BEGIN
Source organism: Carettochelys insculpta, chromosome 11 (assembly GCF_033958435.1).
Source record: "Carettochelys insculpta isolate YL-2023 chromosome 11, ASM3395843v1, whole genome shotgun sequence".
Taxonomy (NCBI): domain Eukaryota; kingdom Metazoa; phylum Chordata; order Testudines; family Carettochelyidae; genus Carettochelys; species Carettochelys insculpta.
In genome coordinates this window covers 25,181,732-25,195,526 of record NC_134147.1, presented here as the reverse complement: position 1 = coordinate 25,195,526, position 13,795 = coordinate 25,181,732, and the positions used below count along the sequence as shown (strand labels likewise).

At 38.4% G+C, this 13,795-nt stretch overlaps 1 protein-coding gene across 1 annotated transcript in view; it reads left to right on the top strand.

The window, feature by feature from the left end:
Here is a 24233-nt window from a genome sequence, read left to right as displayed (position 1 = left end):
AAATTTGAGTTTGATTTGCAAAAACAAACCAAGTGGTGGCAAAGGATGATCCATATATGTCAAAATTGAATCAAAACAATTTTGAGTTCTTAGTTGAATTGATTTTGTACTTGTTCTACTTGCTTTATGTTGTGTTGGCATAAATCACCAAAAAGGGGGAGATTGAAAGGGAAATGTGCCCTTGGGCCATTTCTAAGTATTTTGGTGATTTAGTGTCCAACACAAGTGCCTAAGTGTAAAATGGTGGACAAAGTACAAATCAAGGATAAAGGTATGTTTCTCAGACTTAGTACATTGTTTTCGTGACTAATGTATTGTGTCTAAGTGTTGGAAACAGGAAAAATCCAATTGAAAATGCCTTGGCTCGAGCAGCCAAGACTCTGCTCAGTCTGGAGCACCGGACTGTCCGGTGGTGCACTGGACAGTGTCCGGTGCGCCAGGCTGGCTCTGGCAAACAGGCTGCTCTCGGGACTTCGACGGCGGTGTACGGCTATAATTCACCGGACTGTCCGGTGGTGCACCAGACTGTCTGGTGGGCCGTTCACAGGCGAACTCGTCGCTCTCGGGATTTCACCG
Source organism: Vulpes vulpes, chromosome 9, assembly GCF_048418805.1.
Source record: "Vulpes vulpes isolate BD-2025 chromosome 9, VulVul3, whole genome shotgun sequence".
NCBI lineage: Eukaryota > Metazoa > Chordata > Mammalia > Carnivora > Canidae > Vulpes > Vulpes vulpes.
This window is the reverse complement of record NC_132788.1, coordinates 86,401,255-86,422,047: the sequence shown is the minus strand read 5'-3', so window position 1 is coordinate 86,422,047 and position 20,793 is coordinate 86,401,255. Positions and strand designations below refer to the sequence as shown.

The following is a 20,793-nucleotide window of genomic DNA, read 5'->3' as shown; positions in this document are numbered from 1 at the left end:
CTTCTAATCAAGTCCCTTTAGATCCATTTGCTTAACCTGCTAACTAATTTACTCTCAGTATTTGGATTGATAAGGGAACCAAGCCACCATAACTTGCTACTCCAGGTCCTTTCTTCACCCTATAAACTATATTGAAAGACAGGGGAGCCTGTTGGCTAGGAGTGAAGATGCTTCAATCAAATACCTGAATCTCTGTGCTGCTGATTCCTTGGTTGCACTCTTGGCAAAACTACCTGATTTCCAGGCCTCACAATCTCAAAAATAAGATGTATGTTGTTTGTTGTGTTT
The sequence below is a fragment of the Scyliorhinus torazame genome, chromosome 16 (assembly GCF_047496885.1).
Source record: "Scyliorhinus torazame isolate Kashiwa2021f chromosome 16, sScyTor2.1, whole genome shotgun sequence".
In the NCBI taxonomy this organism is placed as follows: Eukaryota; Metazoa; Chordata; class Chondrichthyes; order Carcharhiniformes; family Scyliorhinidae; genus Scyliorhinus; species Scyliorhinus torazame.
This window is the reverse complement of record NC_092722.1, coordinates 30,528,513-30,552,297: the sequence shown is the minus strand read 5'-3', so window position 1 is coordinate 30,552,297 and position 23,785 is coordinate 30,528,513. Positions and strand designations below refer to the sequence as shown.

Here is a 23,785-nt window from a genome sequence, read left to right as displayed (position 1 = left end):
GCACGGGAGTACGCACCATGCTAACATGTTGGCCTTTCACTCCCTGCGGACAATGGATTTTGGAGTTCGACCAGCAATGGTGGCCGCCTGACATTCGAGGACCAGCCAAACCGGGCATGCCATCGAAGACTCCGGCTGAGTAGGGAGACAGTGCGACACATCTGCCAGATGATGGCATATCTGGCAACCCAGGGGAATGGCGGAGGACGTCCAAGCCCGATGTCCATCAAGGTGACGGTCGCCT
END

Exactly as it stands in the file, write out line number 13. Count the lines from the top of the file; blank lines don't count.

The following is a 20,793-nucleotide window of genomic DNA, read 5'->3' as shown; positions in this document are numbered from 1 at the left end: